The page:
MLBPA investigation of Anthopoulos shows tension between owners, players

Atlanta Braves general manager Alex Anthopoulos. (Chris Young/CP)

TORONTO – A window into the level of mistrust between players and owners in baseball opened at 5:59 p.m. ET Wednesday, when the Major League Baseball Players Association sent out a statement that threw a Molotov cocktail into the business of the off-season.

The union, executive director Tony Clark said in the release, is launching “an immediate investigation” into comments Atlanta Braves general manager Alex Anthopoulos made to reporters on a conference call earlier this week that “call into question the integrity of the entire free-agent system.”

“The clear description of club co-ordination is egregious,” Clark added.

Serious stuff, which makes you think that Anthopoulos, usually the careful and calculated sort, must have really stepped in it and said something damning.

But the comments in question are anything but.

This is the Anthopoulos quote players have gotten their backs up over: “Every day you get more information. And we’ve had time to connect with 27 of the clubs – obviously the Astros and (Nationals) being in the World Series, they were tied up – but we had a chance to get a sense of what the other clubs are going to look to do in free agency, who might be available in trades.”

In a vacuum, it’s innocuous, and Anthopoulos has issued some variation of that low-grade boilerplate material at the beginning of every off-season dating back to his days as GM of the Toronto Blue Jays.

If the union thinks they’ve found a smoking gun of collusion, well there isn’t one here, although the reaction prompted Anthopoulos to release a statement of clarification, walking back the free-agent part of his comments.

Regardless, what gives?

Well, we’re not in a vacuum and players have had their guard up over the way the past two off-seasons have played out, as players have curiously languished in free agency, upending the way the open market has typically operated.

The explanation from clubs has been simply that the game has changed, projection modelling has improved and front offices are better able to value players these days. The issue is with agents and players not adapting with the times, the argument goes.

Beneath the surface, and sometimes publicly, players have been seething, which is setting the stage for a major fight when the current collective bargaining agreement expires in December of 2021.

Major League Baseball Players Association executive director Tony Clark.(Carlos Osorio/AP)

The first salvo from Clark came during the 2018 All-Star game, when he told assembled media that, “What we experienced last off-season was a direct attack on free agency, which has been the bedrock of our economic system. And if that’s going to be different, then we have some very difficult decisions to make moving forward.”

Commissioner Rob Manfred quickly rebutted that claim by saying “direct attack connotes some sort of purposeful behaviour” and that “the only purposeful behaviour that took place in the free-agent market last year is that our clubs carefully analyzed the available players and made individual decisions as to what they thought those players were worth.”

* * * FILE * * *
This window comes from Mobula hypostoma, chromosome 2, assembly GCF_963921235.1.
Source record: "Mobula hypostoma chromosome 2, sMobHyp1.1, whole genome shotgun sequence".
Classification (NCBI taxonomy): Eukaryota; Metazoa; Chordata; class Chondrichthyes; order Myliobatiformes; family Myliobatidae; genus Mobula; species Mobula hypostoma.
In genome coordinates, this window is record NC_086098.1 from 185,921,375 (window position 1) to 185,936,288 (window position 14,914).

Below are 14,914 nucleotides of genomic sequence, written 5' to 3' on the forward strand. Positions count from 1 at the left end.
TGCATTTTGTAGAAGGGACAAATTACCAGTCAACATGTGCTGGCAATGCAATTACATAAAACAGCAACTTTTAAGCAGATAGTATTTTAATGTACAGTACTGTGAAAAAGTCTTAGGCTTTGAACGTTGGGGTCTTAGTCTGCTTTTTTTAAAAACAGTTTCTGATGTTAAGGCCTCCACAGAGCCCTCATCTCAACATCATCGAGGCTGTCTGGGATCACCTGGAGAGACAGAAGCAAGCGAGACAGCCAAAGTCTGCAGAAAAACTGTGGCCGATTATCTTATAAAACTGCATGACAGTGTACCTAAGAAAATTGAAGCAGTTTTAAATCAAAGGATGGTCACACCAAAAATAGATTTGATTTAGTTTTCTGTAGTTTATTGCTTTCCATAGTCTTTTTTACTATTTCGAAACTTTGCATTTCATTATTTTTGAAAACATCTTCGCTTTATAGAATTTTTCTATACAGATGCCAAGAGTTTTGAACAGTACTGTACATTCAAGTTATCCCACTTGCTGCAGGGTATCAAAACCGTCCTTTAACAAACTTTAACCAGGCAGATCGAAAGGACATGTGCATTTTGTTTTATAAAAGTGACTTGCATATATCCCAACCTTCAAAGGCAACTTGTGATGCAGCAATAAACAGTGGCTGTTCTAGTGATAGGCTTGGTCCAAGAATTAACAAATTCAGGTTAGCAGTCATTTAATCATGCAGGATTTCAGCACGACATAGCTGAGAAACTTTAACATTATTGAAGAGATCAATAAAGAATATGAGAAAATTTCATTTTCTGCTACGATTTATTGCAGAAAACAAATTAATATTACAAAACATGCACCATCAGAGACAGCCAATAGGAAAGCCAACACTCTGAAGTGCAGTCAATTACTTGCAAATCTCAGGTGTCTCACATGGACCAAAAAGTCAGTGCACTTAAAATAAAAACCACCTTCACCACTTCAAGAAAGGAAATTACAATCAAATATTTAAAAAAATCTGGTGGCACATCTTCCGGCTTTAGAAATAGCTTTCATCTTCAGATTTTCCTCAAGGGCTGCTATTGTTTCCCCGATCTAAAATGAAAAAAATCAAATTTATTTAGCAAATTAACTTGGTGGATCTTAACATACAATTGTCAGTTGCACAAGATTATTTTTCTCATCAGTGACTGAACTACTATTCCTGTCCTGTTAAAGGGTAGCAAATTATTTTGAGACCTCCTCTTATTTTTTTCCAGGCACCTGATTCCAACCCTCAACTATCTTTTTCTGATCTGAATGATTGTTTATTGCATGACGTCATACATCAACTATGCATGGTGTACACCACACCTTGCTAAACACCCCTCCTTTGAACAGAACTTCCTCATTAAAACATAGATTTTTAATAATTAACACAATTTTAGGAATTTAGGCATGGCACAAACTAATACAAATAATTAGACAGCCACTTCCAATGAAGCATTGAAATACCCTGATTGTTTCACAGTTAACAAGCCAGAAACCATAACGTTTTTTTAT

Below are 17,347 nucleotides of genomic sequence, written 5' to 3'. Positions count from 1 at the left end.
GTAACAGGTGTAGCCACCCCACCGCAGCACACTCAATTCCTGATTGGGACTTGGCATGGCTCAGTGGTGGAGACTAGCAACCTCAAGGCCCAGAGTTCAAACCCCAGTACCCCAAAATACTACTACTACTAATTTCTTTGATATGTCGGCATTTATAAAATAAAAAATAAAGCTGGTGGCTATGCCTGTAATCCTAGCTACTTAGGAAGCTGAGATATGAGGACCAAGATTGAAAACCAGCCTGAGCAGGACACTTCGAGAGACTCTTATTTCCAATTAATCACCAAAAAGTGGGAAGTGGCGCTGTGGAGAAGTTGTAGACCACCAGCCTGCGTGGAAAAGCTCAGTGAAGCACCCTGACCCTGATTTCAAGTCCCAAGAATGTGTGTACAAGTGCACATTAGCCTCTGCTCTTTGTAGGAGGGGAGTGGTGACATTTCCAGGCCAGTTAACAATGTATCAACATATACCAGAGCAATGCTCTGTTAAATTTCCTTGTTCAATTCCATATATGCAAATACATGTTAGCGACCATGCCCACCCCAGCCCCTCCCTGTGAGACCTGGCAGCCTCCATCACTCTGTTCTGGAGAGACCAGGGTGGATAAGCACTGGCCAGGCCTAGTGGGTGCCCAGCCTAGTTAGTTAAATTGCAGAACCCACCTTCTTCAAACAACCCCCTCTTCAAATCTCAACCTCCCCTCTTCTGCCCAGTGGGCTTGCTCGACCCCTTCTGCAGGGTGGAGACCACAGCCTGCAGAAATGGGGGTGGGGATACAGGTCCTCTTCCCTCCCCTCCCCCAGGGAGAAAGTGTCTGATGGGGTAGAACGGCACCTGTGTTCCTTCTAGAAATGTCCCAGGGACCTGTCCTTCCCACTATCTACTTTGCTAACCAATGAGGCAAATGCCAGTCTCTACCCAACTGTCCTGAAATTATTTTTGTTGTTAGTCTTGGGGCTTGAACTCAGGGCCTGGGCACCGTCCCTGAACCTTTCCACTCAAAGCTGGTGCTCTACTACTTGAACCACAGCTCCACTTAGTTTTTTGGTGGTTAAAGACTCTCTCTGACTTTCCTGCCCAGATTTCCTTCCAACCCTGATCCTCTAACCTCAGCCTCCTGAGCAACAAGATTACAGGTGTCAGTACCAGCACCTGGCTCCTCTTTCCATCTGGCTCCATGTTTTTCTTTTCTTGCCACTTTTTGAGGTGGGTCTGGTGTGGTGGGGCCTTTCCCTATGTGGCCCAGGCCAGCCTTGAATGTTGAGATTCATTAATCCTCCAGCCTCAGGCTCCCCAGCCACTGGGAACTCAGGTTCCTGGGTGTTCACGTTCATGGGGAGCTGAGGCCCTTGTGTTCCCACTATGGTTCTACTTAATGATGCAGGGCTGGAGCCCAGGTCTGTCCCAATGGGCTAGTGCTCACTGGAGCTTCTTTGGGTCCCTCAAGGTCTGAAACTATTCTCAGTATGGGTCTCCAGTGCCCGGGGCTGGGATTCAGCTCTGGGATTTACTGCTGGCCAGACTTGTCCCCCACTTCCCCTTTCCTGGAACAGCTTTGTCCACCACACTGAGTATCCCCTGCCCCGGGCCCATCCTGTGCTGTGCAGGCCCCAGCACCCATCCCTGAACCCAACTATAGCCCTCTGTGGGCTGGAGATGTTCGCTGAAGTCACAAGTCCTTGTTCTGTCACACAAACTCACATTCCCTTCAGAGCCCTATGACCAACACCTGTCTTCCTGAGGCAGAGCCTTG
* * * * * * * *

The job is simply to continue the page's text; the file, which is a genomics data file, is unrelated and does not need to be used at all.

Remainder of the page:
“If you look back and have been watching very carefully,” he continued, “at the end of the year you’ll look at the performance of those players and I’m pretty sure, based on what’s already in the books, you’re going to make the judgement that the clubs made sound decisions.”


The rhetoric between the sides escalated again earlier this year, on Feb. 6, when another slow off-season for free agents – Bryce Harper and Manny Machado had yet to sign their megadeals – prompted Clark to call teams’ behaviour a “fundamental breach” that “threatens the very integrity of the game.”

All of which explains why Anthopoulos ended up in the union’s cross-hairs.

Teams are always trying to find out what the others are doing, trying to figure out who they might potentially match up with in trades, compete against for free agents, etc. It’s a basic level of due diligence that every front office does, often in methodical detail.
Still, it’s a thin line from there to collusion and the CBA prevents clubs from acting in concert with one another as a way to hold down salaries. The game’s ugly history of owners colluding to artificially restrain player earnings in free agency looms large in the backdrop here, and makes the union’s vigilance completely justifiable.

Seizing on Anthopoulos’ comments, then, is more of an opening salvo into the winter machinations to come, the union making clear that it won’t passively wait to see how things go, but rather call out perceived misdeeds as they arise.

After consecutive conservative off-seasons, the players are demanding that things play out much differentially this winter. And if they don’t, then the calling out of Anthopoulos is simply a taste of the acrimony to come.

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